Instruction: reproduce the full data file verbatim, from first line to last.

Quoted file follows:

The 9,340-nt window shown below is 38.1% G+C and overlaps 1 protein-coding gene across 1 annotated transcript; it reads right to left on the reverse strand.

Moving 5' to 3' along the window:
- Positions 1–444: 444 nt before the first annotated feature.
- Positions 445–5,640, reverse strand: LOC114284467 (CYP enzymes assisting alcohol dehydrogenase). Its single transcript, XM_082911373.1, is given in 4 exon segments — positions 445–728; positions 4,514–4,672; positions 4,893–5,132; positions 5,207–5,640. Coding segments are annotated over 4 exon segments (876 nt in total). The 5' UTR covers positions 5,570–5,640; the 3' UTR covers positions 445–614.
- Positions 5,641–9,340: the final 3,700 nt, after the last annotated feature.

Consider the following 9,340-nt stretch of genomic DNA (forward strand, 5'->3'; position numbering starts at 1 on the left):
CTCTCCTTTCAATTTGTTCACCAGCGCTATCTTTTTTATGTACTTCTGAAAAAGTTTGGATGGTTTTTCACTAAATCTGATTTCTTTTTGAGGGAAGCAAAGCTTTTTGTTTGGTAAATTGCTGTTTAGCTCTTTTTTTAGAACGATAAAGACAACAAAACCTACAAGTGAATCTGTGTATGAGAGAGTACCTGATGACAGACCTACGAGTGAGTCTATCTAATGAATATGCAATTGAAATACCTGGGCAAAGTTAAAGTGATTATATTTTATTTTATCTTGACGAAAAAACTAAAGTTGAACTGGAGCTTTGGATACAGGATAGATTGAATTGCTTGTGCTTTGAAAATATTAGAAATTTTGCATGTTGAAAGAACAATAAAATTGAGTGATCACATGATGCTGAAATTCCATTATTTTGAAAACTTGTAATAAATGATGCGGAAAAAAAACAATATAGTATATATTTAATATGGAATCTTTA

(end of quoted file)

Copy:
The 9,340-nt window shown below is 38.1% G+C and overlaps 1 protein-coding gene across 1 annotated transcript; it reads right to left on the reverse strand.

Moving 5' to 3' along the window:
- Positions 1–444: 444 nt before the first annotated feature.
- Positions 445–5,640, reverse strand: LOC114284467 (CYP enzymes assisting alcohol dehydrogenase). Its single transcript, XM_082911373.1, is given in 4 exon segments — positions 445–728; positions 4,514–4,672; positions 4,893–5,132; positions 5,207–5,640. Coding segments are annotated over 4 exon segments (876 nt in total). The 5' UTR covers positions 5,570–5,640; the 3' UTR covers positions 445–614.
- Positions 5,641–9,340: the final 3,700 nt, after the last annotated feature.

Consider the following 9,340-nt stretch of genomic DNA (forward strand, 5'->3'; position numbering starts at 1 on the left):
CTCTCCTTTCAATTTGTTCACCAGCGCTATCTTTTTTATGTACTTCTGAAAAAGTTTGGATGGTTTTTCACTAAATCTGATTTCTTTTTGAGGGAAGCAAAGCTTTTTGTTTGGTAAATTGCTGTTTAGCTCTTTTTTTAGAACGATAAAGACAACAAAACCTACAAGTGAATCTGTGTATGAGAGAGTACCTGATGACAGACCTACGAGTGAGTCTATCTAATGAATATGCAATTGAAATACCTGGGCAAAGTTAAAGTGATTATATTTTATTTTATCTTGACGAAAAAACTAAAGTTGAACTGGAGCTTTGGATACAGGATAGATTGAATTGCTTGTGCTTTGAAAATATTAGAAATTTTGCATGTTGAAAGAACAATAAAATTGAGTGATCACATGATGCTGAAATTCCATTATTTTGAAAACTTGTAATAAATGATGCGGAAAAAAAACAATATAGTATATATTTAATATGGAATCTTTA